Step 4 – Select Appropriate Measures

Following consideration of policy and design alternatives, appropriate measures can be selected. The city authorities should determine the optimum facilities considering the profile of pedestrians and the city environment derived from Step 1. Measures should be selected that are practical and cost-effective and accord with the expected pedestrian demand. Some considerations for selecting measures are summarized here.

Identification of Pedestrian Priority Areas/Sections

Each city usually has areas or sections with high pedestrian activity, such as railway stations, bus terminals, markets and schools. As these generally have high demand for vehicles and parking, which often threaten pedestrian safety, it is essential to provide necessary facilities for pedestrians. The city authorities should identify such pedestrian priority areas/sections.

Location of Pedestrian Crossings

When investigating where to implement pedestrian crossings, the following factors should be taken into account:

  • Number of pedestrians crossing the road within a certain distance of the proposed facility (typically 50m either side);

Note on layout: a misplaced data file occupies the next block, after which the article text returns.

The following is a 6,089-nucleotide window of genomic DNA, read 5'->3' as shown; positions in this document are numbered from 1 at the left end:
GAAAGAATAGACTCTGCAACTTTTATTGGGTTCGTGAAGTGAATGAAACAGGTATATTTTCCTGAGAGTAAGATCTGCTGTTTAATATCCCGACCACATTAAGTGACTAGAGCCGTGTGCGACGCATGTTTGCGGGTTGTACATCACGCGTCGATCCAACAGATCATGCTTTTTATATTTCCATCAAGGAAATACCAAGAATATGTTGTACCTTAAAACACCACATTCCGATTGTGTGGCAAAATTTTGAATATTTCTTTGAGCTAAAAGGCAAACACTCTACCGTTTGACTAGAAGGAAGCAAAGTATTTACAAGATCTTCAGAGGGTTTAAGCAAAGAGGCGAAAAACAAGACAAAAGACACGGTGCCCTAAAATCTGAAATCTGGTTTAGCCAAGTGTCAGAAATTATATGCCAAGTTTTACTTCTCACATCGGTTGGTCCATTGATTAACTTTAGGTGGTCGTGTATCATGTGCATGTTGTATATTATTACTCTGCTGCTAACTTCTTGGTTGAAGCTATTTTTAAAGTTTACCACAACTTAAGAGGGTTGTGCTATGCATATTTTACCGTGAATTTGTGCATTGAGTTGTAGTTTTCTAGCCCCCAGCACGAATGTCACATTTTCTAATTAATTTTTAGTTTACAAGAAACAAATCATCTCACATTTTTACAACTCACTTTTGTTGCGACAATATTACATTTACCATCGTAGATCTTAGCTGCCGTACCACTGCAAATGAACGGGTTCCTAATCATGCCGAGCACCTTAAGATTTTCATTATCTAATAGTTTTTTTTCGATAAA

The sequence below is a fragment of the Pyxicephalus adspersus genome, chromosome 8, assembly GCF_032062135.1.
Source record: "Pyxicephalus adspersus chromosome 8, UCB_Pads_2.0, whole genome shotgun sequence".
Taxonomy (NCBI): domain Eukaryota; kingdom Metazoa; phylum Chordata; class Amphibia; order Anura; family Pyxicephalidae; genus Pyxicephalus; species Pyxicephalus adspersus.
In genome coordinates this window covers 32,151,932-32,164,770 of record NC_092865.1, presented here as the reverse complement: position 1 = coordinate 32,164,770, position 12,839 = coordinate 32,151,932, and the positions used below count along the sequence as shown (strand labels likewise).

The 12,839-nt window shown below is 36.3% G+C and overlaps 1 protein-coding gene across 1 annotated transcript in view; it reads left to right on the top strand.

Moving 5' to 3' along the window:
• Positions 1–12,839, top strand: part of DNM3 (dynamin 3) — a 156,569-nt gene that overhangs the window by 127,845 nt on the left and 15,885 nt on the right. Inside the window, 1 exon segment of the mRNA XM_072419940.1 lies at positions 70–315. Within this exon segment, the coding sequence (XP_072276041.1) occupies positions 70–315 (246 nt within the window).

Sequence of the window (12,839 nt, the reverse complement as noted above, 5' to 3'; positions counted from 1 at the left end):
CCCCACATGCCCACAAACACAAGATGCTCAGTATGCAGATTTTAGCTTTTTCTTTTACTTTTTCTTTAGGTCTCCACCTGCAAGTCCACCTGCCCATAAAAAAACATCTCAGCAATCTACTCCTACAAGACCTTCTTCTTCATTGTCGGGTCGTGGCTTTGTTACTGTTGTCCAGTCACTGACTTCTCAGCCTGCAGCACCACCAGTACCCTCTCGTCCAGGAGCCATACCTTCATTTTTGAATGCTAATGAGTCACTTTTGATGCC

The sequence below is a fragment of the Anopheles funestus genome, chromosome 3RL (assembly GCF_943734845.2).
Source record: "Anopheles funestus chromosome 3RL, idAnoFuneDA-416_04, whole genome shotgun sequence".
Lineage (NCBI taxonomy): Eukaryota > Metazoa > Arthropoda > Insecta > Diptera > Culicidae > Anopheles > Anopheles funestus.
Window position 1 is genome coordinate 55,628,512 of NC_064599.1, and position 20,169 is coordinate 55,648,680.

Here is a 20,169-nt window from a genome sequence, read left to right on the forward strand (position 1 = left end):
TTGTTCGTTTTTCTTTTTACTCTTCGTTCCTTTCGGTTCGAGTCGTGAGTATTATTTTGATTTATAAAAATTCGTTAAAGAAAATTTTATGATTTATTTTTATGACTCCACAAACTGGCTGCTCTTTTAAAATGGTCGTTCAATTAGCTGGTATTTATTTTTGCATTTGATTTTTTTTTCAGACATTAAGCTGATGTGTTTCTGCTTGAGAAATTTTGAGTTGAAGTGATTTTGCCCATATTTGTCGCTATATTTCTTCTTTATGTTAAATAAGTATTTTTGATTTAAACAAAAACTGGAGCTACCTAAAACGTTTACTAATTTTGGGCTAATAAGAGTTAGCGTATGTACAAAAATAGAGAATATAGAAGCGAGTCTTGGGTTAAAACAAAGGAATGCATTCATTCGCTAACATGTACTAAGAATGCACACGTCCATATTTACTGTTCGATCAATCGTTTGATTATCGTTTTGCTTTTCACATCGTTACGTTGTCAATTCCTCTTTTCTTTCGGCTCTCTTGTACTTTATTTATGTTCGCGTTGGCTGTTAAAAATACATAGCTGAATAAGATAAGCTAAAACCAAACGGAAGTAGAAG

• Two-way traffic flows;
  • Accident record of the site, particularly accidents involving pedestrians;
  • Speed of vehicles;
  • Special circumstances, such as proximity of schools

In terms of quantifiable indicators, a calculation can be made to justify the crossing based on demand. For example, some countries use a PV2 calculation, in which pedestrian (P) and vehicle (V) flows are recorded for the four busiest hours to give a combined value. If this value exceeds a minimum requirement, the crossing is justified. This formula also allows potential sites throughout a city to be ranked in terms of priority, though other aspects such as accident rates should also be taken into account.

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Financial Analysis

The selection of measures should include financial analysis including a breakdown of all capital and recurrent costs. Benefits are difficult to quantify and it is generally considered that selection and implementation of pedestrian measures should be policy driven rather than based on detailed economic calculations.

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